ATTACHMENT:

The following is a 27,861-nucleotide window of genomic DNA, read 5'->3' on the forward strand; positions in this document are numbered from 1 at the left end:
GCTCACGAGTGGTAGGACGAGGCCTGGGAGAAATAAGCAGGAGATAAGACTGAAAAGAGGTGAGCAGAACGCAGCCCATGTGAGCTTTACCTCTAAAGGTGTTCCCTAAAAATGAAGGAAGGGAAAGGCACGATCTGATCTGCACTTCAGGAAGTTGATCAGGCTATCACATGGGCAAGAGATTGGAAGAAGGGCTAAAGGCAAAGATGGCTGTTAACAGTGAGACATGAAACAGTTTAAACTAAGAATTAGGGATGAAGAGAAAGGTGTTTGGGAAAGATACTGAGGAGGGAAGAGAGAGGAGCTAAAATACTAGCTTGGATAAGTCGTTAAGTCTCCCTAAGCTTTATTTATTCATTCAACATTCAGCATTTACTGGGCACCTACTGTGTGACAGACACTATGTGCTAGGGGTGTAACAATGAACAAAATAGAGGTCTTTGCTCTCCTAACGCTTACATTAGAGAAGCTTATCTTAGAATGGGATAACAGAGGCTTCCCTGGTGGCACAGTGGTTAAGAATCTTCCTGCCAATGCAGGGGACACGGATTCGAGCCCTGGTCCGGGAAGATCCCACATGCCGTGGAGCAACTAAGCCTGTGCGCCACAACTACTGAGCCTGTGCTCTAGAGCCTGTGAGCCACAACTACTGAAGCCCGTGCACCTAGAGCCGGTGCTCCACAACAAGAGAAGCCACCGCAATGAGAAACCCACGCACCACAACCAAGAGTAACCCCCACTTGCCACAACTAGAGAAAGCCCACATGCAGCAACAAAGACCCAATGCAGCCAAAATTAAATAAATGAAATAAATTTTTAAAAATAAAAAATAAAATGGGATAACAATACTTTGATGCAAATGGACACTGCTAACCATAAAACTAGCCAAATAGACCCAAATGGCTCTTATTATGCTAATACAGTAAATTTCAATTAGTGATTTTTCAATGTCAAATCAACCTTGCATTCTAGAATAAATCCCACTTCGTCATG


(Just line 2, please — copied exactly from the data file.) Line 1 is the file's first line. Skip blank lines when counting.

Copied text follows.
GCTCACGAGTGGTAGGACGAGGCCTGGGAGAAATAAGCAGGAGATAAGACTGAAAAGAGGTGAGCAGAACGCAGCCCATGTGAGCTTTACCTCTAAAGGTGTTCCCTAAAAATGAAGGAAGGGAAAGGCACGATCTGATCTGCACTTCAGGAAGTTGATCAGGCTATCACATGGGCAAGAGATTGGAAGAAGGGCTAAAGGCAAAGATGGCTGTTAACAGTGAGACATGAAACAGTTTAAACTAAGAATTAGGGATGAAGAGAAAGGTGTTTGGGAAAGATACTGAGGAGGGAAGAGAGAGGAGCTAAAATACTAGCTTGGATAAGTCGTTAAGTCTCCCTAAGCTTTATTTATTCATTCAACATTCAGCATTTACTGGGCACCTACTGTGTGACAGACACTATGTGCTAGGGGTGTAACAATGAACAAAATAGAGGTCTTTGCTCTCCTAACGCTTACATTAGAGAAGCTTATCTTAGAATGGGATAACAGAGGCTTCCCTGGTGGCACAGTGGTTAAGAATCTTCCTGCCAATGCAGGGGACACGGATTCGAGCCCTGGTCCGGGAAGATCCCACATGCCGTGGAGCAACTAAGCCTGTGCGCCACAACTACTGAGCCTGTGCTCTAGAGCCTGTGAGCCACAACTACTGAAGCCCGTGCACCTAGAGCCGGTGCTCCACAACAAGAGAAGCCACCGCAATGAGAAACCCACGCACCACAACCAAGAGTAACCCCCACTTGCCACAACTAGAGAAAGCCCACATGCAGCAACAAAGACCCAATGCAGCCAAAATTAAATAAATGAAATAAATTTTTAAAAATAAAAAATAAAATGGGATAACAATACTTTGATGCAAATGGACACTGCTAACCATAAAACTAGCCAAATAGACCCAAATGGCTCTTATTATGCTAATACAGTAAATTTCAATTAGTGATTTTTCAATGTCAAATCAACCTTGCATTCTAGAATAAATCCCACTTCGTCATG